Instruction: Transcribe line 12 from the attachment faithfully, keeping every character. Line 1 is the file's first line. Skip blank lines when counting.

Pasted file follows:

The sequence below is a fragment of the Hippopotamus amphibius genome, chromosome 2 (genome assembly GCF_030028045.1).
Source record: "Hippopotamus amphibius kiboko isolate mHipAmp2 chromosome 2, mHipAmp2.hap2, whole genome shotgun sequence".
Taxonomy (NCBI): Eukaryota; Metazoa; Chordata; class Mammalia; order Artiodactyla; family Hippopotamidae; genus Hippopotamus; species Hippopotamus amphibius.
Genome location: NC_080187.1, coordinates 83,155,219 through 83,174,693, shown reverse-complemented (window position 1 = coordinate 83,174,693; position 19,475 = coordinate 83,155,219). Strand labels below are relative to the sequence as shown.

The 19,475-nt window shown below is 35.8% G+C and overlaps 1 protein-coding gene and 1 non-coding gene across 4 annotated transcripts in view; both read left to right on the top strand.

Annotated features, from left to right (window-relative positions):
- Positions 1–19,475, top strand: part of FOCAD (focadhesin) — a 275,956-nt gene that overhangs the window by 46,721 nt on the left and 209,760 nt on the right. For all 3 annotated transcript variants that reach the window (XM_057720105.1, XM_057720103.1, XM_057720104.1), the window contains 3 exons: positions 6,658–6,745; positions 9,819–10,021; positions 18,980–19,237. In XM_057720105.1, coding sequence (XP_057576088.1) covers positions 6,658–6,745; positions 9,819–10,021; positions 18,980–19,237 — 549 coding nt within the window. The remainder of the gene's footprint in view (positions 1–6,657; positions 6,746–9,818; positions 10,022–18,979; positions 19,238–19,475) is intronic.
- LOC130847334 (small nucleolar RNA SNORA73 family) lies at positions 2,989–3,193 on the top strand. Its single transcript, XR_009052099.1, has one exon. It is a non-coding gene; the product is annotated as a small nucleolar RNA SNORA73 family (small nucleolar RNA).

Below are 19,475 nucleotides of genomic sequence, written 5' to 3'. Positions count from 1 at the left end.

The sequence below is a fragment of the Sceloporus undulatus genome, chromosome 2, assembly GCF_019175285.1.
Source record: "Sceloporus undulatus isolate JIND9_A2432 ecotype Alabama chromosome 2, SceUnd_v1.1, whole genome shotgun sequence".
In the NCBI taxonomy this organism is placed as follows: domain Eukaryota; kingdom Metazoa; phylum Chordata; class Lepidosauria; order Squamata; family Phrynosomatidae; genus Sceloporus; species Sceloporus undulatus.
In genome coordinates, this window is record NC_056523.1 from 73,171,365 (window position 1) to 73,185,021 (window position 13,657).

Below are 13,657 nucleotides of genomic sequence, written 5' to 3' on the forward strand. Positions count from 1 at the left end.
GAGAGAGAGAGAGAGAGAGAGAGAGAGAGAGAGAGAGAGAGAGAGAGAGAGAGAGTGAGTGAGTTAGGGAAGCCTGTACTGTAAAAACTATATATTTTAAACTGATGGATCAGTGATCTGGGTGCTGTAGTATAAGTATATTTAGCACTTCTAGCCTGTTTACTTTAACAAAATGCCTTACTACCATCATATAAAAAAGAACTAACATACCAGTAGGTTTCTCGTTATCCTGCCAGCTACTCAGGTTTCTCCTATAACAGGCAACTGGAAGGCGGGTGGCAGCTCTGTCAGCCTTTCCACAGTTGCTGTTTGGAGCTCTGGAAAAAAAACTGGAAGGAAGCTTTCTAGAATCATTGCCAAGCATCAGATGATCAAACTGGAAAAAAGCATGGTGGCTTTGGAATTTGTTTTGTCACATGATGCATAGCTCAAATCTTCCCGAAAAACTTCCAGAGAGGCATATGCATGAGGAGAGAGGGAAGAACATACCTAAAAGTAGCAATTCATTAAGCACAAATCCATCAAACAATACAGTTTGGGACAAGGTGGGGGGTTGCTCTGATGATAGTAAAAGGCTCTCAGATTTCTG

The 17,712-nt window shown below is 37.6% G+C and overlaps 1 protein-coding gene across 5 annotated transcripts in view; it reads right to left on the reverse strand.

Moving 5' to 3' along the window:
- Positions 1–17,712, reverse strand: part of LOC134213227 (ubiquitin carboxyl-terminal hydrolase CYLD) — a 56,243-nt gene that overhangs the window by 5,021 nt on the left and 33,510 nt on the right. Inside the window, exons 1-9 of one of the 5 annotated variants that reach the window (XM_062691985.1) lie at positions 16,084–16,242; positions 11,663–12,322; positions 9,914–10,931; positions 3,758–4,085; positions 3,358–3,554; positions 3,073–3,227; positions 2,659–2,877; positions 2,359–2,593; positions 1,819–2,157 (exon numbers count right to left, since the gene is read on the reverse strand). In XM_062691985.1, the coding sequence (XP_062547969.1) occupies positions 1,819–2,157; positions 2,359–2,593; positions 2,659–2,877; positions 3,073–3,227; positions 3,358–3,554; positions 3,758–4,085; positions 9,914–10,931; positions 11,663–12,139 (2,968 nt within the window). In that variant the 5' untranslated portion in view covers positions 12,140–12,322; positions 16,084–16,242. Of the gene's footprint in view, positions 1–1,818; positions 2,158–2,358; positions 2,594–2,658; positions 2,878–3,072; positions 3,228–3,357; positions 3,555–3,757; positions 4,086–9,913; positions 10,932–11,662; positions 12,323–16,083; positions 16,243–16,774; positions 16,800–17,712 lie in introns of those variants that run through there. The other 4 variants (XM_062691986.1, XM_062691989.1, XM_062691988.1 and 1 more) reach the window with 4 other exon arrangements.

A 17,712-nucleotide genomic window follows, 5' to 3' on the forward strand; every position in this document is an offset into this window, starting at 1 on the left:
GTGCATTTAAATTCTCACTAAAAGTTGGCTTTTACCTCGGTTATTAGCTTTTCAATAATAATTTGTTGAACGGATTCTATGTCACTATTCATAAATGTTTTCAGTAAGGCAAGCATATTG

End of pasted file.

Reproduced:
In the NCBI taxonomy this organism is placed as follows: domain Eukaryota; kingdom Metazoa; phylum Chordata; class Lepidosauria; order Squamata; family Phrynosomatidae; genus Sceloporus; species Sceloporus undulatus.